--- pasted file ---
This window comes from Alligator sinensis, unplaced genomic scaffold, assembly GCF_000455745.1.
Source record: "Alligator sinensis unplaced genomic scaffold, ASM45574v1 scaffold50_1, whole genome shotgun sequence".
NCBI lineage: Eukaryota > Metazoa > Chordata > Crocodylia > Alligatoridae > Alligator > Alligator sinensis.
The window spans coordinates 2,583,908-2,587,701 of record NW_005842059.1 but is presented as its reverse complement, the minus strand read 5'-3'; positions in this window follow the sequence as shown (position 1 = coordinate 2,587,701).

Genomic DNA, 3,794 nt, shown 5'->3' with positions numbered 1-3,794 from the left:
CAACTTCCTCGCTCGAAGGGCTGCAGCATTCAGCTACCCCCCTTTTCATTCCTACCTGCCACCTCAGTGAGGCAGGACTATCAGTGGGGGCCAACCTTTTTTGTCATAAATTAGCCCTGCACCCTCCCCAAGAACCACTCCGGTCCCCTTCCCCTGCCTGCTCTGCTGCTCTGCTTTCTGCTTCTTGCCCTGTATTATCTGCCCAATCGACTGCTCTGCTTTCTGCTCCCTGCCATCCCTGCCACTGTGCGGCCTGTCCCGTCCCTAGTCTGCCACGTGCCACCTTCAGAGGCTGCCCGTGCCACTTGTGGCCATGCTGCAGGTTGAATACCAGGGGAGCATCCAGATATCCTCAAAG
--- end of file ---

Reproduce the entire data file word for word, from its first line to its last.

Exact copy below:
This window comes from Alligator sinensis, unplaced genomic scaffold, assembly GCF_000455745.1.
Source record: "Alligator sinensis unplaced genomic scaffold, ASM45574v1 scaffold50_1, whole genome shotgun sequence".
NCBI lineage: Eukaryota > Metazoa > Chordata > Crocodylia > Alligatoridae > Alligator > Alligator sinensis.
The window spans coordinates 2,583,908-2,587,701 of record NW_005842059.1 but is presented as its reverse complement, the minus strand read 5'-3'; positions in this window follow the sequence as shown (position 1 = coordinate 2,587,701).

Genomic DNA, 3,794 nt, shown 5'->3' with positions numbered 1-3,794 from the left:
CAACTTCCTCGCTCGAAGGGCTGCAGCATTCAGCTACCCCCCTTTTCATTCCTACCTGCCACCTCAGTGAGGCAGGACTATCAGTGGGGGCCAACCTTTTTTGTCATAAATTAGCCCTGCACCCTCCCCAAGAACCACTCCGGTCCCCTTCCCCTGCCTGCTCTGCTGCTCTGCTTTCTGCTTCTTGCCCTGTATTATCTGCCCAATCGACTGCTCTGCTTTCTGCTCCCTGCCATCCCTGCCACTGTGCGGCCTGTCCCGTCCCTAGTCTGCCACGTGCCACCTTCAGAGGCTGCCCGTGCCACTTGTGGCCATGCTGCAGGTTGAATACCAGGGGAGCATCCAGATATCCTCAAAG